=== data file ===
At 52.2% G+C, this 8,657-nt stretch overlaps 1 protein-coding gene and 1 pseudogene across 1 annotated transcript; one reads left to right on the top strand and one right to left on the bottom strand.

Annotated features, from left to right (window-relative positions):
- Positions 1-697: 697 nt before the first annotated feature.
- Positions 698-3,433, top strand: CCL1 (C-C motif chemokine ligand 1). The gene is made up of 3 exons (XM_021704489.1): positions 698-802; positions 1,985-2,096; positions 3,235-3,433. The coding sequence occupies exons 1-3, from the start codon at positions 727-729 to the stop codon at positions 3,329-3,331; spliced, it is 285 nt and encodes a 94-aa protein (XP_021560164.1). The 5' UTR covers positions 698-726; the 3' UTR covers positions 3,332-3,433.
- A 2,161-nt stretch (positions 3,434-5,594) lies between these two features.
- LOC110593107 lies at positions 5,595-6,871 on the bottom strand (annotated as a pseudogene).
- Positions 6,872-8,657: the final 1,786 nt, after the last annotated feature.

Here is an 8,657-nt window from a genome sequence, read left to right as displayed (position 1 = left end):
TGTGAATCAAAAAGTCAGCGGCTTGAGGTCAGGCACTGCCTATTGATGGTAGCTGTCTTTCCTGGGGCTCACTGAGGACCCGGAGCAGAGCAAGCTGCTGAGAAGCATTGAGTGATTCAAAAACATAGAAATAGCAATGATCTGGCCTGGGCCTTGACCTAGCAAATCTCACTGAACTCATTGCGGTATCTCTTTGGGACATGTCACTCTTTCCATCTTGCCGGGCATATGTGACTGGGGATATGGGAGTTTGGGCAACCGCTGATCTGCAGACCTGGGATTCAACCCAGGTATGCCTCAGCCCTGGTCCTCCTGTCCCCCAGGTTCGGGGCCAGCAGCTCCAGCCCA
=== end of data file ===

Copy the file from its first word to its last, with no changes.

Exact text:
At 52.2% G+C, this 8,657-nt stretch overlaps 1 protein-coding gene and 1 pseudogene across 1 annotated transcript; one reads left to right on the top strand and one right to left on the bottom strand.

Annotated features, from left to right (window-relative positions):
- Positions 1-697: 697 nt before the first annotated feature.
- Positions 698-3,433, top strand: CCL1 (C-C motif chemokine ligand 1). The gene is made up of 3 exons (XM_021704489.1): positions 698-802; positions 1,985-2,096; positions 3,235-3,433. The coding sequence occupies exons 1-3, from the start codon at positions 727-729 to the stop codon at positions 3,329-3,331; spliced, it is 285 nt and encodes a 94-aa protein (XP_021560164.1). The 5' UTR covers positions 698-726; the 3' UTR covers positions 3,332-3,433.
- A 2,161-nt stretch (positions 3,434-5,594) lies between these two features.
- LOC110593107 lies at positions 5,595-6,871 on the bottom strand (annotated as a pseudogene).
- Positions 6,872-8,657: the final 1,786 nt, after the last annotated feature.

Here is an 8,657-nt window from a genome sequence, read left to right as displayed (position 1 = left end):
TGTGAATCAAAAAGTCAGCGGCTTGAGGTCAGGCACTGCCTATTGATGGTAGCTGTCTTTCCTGGGGCTCACTGAGGACCCGGAGCAGAGCAAGCTGCTGAGAAGCATTGAGTGATTCAAAAACATAGAAATAGCAATGATCTGGCCTGGGCCTTGACCTAGCAAATCTCACTGAACTCATTGCGGTATCTCTTTGGGACATGTCACTCTTTCCATCTTGCCGGGCATATGTGACTGGGGATATGGGAGTTTGGGCAACCGCTGATCTGCAGACCTGGGATTCAACCCAGGTATGCCTCAGCCCTGGTCCTCCTGTCCCCCAGGTTCGGGGCCAGCAGCTCCAGCCCA